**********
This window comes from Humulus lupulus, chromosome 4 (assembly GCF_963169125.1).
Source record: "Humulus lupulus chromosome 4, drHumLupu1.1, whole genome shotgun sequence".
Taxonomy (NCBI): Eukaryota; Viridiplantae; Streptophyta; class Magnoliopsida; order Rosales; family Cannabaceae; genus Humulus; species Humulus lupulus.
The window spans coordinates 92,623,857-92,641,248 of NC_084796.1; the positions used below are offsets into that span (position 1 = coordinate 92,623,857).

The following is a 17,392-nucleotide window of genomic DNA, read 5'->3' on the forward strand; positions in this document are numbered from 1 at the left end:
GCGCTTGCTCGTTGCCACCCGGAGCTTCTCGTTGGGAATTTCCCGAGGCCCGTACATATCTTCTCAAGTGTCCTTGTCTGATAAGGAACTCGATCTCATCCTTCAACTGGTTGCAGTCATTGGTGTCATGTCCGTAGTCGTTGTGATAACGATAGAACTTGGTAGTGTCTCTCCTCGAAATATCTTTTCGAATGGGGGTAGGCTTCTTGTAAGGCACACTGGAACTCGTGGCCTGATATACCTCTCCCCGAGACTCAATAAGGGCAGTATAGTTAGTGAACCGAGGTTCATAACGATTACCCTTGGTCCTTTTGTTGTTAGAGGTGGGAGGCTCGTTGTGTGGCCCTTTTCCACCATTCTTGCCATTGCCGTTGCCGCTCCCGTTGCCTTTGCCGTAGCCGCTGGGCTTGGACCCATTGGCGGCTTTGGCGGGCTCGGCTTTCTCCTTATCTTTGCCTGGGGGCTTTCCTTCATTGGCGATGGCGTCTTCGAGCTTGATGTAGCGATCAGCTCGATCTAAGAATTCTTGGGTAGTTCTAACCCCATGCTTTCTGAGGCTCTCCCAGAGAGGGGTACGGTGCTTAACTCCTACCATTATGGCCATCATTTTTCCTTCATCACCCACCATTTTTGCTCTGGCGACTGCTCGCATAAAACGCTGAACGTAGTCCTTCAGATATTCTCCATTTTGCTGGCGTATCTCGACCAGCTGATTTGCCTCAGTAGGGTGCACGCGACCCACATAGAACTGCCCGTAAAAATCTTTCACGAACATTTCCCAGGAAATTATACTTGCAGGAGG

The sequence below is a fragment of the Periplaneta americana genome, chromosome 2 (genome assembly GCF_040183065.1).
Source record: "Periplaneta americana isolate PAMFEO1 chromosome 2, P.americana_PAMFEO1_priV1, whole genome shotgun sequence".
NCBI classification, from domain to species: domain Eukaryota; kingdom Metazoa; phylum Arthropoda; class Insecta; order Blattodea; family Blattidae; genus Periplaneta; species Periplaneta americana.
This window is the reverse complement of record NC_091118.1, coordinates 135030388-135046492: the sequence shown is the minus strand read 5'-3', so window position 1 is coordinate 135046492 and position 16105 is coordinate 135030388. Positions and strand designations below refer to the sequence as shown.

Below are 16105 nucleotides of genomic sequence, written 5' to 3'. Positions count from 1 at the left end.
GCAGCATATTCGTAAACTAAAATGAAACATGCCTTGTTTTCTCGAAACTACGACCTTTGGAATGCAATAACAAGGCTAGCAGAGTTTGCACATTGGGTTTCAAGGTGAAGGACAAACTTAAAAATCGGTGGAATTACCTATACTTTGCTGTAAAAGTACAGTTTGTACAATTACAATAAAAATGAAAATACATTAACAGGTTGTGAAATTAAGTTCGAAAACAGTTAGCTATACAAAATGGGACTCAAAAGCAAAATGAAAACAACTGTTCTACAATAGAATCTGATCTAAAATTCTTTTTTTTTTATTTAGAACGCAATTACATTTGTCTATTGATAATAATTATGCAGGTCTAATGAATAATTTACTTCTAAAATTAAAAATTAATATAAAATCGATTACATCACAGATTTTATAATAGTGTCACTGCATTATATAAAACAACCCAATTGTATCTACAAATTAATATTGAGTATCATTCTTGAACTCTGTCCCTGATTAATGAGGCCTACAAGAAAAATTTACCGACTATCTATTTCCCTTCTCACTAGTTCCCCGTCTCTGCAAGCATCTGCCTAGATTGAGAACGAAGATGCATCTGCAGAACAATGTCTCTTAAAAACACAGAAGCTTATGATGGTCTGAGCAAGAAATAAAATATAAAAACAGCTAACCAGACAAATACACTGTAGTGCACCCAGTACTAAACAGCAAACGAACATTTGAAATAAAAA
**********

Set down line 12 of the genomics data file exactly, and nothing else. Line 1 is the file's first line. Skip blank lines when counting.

GCAGCATATTCGTAAACTAAAATGAAACATGCCTTGTTTTCTCGAAACTACGACCTTTGGAATGCAATAACAAGGCTAGCAGAGTTTGCACATTGGGTTTCAAGGTGAAGGACAAACTTAAAAATCGGTGGAATTACCTATACTTTGCTGTAAAAGTACAGTTTGTACAATTACAATAAAAATGAAAATACATTAACAGGTTGTGAAATTAAGTTCGAAAACAGTTAGCTATACAAAATGGGACTCAAAAGCAAAATGAAAACAACTGTTCTACAATAGAATCTGATCTAAAATTCTTTTTTTTTTATTTAGAACGCAATTACATTTGTCTATTGATAATAATTATGCAGGTCTAATGAATAATTTACTTCTAAAATTAAAAATTAATATAAAATCGATTACATCACAGATTTTATAATAGTGTCACTGCATTATATAAAACAACCCAATTGTATCTACAAATTAATATTGAGTATCATTCTTGAACTCTGTCCCTGATTAATGAGGCCTACAAGAAAAATTTACCGACTATCTATTTCCCTTCTCACTAGTTCCCCGTCTCTGCAAGCATCTGCCTAGATTGAGAACGAAGATGCATCTGCAGAACAATGTCTCTTAAAAACACAGAAGCTTATGATGGTCTGAGCAAGAAATAAAATATAAAAACAGCTAACCAGACAAATACACTGTAGTGCACCCAGTACTAAACAGCAAACGAACATTTGAAATAAAAA